8 Questions with LEAF performers The Revivalists

The Revivalists, photo by Travis Shinn

8 Questions with LEAF performers The Revivalists

In advance of this season’s LEAF, the 41st bi-annual iteration of the festival, we’re talking to performing artists from the LEAF lineup about the festival’s New Orleans-meets-WNC theme. LEAF takes place Thursday to Sunday, Oct. 15-18, at Camp Rockmont.

Rock and soul band The Revivalists are based in New Orleans. The group, led by vocalist David Shaw, formed in 2007, and recently released its latest studio album, Men Amongst Mountains, which seems fitting considering this festival’s concept.

The Revivalists perform on the Lakeside stage Saturday, Oct. 17, at 5:45 p.m.

Xpress: This season’s LEAF is a celebration of New Orleans, held in the Western North Carolina mountains. Through the filter of The Revivalists’ music, what connections do you see between New Orleans and WNC?

Men Amongst MountainsDavid Shaw: The type of music coming out of these cities and the obvious topography of each is actually pretty different. Asheville is in the mountains and known for string-based mountain-type music and New Orleans is in a hole with a lot of brass and funk, although they do have some overlap in both, and each city has great songwriters. They are also similar in that they both are known for their lively music scenes nestled into their own little areas of the country — [there’s] not a lot around Asheville, and not a ton of cities around New Orleans either — making them pretty unique.

What do you think is the most New Orleans thing about The Revivalists? How does the city inform you as artists?

There are two things. We stay true to who we are, and having a horn section doesn’t hurt. At any given point, you can walk around and hear a brass band on a street corner or see Jon Cleary at the Maple Leaf bar on a Tuesday. So I think it is relative in a lot of ways but mostly it’s obvious that the music is the lifeblood of the city. Unlike other cities, which may be business-orientated or into football, New Orleans has a dark underbelly to it so there’s a lot of art that can come out of it making it pretty influential.

Men Amongst Mountains is a pretty deep album with some intense themes. How has this collection of songs changed your live show? Do you pull out the more upbeat party songs for festivals?

The live show has definitely evolved throughout the years. I can’t really say the collection of new songs has changed our live show, other than we’re playing different songs. It’s always kind of been that we play a few upbeat songs, then take it down. I think we’ve always tried to take the listener and the fans through a plethora of different emotions at a live show and always try to conjure up the same emotion that was felt when the song was written. The songs we play at each show or festival definitely depends on the mood, the time of day, the crowd and our mood as a band. It’s one of those things where we don’t want to always do the same thing, so we don’t always bust out the party songs at festivals, but sometimes.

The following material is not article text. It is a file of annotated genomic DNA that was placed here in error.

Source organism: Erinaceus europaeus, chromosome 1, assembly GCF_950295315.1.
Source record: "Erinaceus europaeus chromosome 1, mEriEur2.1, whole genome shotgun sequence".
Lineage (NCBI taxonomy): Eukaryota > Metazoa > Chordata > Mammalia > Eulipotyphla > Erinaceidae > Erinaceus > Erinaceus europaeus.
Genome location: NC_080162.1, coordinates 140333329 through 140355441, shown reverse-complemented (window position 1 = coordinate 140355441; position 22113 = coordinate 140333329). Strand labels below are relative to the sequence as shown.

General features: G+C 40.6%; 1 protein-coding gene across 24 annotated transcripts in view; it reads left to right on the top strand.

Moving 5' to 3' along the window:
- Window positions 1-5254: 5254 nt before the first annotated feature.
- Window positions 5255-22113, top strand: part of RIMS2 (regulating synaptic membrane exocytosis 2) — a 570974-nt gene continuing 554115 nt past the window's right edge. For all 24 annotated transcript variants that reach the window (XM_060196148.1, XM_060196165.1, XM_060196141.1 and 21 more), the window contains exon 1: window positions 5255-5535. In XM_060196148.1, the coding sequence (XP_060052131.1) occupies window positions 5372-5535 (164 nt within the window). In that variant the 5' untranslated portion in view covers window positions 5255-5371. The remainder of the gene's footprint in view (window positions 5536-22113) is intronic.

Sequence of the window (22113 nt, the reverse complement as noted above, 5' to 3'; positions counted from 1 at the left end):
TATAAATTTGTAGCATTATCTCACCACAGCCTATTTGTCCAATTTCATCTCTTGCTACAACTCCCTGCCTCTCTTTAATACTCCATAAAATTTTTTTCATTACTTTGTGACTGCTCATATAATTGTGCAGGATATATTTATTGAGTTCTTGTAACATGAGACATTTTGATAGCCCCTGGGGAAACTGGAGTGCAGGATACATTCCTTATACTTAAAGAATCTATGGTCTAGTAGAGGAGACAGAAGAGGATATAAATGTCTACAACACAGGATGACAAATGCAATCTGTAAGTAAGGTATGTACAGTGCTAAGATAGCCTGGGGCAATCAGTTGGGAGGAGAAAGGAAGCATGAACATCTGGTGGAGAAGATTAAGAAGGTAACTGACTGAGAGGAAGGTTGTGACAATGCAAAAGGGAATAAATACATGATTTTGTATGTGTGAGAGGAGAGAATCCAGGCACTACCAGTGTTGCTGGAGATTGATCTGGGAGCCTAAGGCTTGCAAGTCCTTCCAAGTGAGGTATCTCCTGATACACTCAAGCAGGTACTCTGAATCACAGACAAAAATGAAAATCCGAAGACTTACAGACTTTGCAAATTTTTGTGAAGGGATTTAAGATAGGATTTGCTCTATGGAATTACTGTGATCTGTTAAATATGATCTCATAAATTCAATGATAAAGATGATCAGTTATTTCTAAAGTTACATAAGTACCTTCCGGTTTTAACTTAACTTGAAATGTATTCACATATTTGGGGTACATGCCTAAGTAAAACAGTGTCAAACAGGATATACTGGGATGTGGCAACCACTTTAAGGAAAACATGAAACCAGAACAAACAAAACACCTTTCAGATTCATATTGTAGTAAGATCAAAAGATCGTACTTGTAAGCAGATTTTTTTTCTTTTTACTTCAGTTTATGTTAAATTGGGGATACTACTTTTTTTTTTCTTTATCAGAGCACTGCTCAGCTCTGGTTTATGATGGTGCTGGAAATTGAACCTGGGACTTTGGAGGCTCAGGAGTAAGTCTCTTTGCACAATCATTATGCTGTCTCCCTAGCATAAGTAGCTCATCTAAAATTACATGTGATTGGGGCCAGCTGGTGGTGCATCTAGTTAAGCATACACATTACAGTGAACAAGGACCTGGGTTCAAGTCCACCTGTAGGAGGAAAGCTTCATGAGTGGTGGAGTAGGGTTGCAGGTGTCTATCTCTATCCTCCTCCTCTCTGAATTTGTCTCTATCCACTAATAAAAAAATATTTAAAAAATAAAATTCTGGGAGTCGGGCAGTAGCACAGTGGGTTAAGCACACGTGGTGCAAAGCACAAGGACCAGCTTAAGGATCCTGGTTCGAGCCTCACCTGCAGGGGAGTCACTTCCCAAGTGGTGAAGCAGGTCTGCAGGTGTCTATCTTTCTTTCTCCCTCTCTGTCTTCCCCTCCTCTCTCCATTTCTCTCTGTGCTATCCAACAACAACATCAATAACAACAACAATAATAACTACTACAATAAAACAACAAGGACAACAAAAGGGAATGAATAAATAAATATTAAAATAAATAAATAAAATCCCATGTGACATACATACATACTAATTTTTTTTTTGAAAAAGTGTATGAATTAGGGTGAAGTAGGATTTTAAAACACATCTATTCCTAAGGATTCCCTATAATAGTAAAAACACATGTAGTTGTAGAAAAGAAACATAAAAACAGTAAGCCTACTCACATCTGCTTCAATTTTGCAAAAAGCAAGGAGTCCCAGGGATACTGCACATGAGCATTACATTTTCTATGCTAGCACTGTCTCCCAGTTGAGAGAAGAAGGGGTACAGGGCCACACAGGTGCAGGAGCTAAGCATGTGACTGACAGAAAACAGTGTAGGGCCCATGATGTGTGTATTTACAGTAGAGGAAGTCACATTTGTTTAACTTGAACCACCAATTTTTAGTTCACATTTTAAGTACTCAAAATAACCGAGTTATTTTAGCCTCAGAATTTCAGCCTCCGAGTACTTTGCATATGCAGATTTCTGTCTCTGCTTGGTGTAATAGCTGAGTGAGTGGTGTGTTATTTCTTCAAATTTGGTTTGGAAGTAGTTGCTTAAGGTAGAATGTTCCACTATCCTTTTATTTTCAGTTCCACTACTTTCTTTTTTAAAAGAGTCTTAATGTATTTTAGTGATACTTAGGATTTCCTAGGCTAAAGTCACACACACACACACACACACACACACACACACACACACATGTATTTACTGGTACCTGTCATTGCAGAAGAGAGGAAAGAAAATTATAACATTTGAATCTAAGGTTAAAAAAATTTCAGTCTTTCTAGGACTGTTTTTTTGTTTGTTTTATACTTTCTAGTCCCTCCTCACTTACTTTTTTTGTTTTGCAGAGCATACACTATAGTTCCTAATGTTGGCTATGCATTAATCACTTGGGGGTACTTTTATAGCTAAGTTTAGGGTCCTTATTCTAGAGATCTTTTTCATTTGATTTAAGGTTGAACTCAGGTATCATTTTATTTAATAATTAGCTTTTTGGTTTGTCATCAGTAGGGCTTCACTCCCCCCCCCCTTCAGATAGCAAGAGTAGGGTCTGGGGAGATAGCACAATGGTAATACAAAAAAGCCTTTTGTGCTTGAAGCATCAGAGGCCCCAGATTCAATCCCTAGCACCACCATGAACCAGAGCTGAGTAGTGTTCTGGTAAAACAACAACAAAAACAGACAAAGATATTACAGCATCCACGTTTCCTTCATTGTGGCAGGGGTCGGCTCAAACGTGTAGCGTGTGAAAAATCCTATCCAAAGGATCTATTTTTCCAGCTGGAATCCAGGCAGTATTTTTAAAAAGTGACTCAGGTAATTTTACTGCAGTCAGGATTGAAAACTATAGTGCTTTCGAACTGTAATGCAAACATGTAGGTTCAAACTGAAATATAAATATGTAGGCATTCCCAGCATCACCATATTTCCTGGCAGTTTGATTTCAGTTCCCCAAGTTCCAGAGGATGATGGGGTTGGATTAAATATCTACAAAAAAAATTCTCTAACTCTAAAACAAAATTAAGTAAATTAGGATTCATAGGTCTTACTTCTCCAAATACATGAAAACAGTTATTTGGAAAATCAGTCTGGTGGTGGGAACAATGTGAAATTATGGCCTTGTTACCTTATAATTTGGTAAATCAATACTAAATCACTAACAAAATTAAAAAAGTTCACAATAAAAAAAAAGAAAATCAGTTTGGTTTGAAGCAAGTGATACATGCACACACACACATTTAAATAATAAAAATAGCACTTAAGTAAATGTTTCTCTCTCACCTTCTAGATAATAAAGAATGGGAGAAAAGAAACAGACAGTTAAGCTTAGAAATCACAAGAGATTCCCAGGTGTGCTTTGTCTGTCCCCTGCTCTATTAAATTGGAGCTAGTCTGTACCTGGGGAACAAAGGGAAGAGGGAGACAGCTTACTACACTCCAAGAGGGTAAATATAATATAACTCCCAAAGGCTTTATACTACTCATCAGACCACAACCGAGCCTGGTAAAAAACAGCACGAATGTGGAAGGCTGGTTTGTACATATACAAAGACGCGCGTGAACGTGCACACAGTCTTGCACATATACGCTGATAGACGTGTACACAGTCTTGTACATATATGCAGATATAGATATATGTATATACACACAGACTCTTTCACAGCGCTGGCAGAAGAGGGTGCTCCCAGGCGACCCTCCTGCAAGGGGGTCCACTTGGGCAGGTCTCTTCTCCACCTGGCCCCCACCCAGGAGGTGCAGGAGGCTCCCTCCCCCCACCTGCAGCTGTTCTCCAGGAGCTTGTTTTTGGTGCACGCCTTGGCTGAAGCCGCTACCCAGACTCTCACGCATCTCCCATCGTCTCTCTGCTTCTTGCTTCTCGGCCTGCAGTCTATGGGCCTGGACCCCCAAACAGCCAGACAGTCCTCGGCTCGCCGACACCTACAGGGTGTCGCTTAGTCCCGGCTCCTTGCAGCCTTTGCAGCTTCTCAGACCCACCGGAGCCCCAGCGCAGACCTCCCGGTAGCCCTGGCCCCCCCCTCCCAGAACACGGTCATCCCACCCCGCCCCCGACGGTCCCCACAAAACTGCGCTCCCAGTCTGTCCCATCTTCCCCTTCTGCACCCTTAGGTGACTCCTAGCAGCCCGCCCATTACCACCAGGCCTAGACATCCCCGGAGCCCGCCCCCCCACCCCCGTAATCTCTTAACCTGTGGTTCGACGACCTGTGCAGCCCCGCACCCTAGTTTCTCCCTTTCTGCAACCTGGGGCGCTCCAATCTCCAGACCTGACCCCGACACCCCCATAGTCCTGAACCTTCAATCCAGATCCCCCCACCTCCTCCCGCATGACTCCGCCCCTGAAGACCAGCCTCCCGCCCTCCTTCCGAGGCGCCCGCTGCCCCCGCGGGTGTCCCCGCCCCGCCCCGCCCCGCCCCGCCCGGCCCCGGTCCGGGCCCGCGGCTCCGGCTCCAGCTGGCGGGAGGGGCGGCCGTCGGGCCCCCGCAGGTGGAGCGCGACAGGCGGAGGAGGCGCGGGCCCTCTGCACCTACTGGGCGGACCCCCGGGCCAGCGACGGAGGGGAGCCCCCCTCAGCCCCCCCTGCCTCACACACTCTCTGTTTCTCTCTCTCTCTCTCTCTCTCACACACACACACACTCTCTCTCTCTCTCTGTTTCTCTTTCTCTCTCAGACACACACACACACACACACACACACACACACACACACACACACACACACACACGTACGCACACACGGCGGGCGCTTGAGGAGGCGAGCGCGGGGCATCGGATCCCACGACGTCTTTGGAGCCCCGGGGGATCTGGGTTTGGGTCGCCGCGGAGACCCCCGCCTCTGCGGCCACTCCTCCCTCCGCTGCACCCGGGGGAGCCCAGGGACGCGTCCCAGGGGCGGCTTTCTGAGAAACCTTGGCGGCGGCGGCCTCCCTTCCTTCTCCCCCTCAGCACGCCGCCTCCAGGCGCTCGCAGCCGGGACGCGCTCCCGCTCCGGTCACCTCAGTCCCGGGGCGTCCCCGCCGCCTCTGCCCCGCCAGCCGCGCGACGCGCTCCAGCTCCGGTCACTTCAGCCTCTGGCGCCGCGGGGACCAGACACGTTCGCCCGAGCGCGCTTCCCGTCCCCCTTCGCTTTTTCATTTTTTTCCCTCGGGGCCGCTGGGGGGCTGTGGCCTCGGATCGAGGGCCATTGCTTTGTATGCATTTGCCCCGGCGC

Almost all of the songs on this album are co-writes. I would imagine there are some vulnerable moments in creating on songs — especially emotional ones — with others. What’s the process like?

Songs can come in a variety of ways with our band. Usually I’ll come up with the backbone and lyrics, then other people will add various melodies and different essential parts to create the song, which classifies it as co-written.

The Live Music Daily interview from earlier this year stated that “one of the biggest setbacks of this era in live music is the absence of a good vocal front-man.” How have you honed your onstage performance? Is the frontman persona something that can be developed, or does it come naturally?

Photo by Emily Sevin Photography
Photo by Emily Sevin Photography

It’s both of those things. It’s something that can definitely be developed, 100 percent. But there’s also a natural instinct that needs to be there. Over the years, I’ve definitely learned by trial and error what to do and what not to do. So it’s kind of been a mix of that and feeling out the vibe of the crowd. I’ve also noticed that it really behooves me to be truly who I am on stage and not try to be some character. Maybe because I’m getting older and more aware of myself, [but] I just think it’s better to be yourself and sometimes that can get lost when you’re trying to front a band.

Your songs feel really organic — do they morph onstage depending on the response of the crowd?

Every night we try and do a little something different during parts of the show. If the energy is right, certain sections can be longer, or shorter if its not feeling right.

When you’re having a really good show and you’re connecting with the audience, what is that experience like?

It’s basically like you’re on autopilot and you can’t do anything wrong, and the audience energy just carries you through all the way until the end. It’s pretty cool. One out of ten show that’s going to happen, and it’s very special when it does.

Besides LEAF, is there anything else you’re looking forward to seeing or doing while in WNC?

I’m looking forward to seeing my good buddy Dave Einzig. He had a new band called Magenta Sunshine, and I hope I get a chance to hear them play.


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About Alli Marshall
Alli Marshall has lived in Asheville for more than 20 years and loves live music, visual art, fiction and friendly dogs. She is the winner of the 2016 Thomas Wolfe Fiction Prize and the author of the novel "How to Talk to Rockstars," published by Logosophia Books. Follow me @alli_marshall

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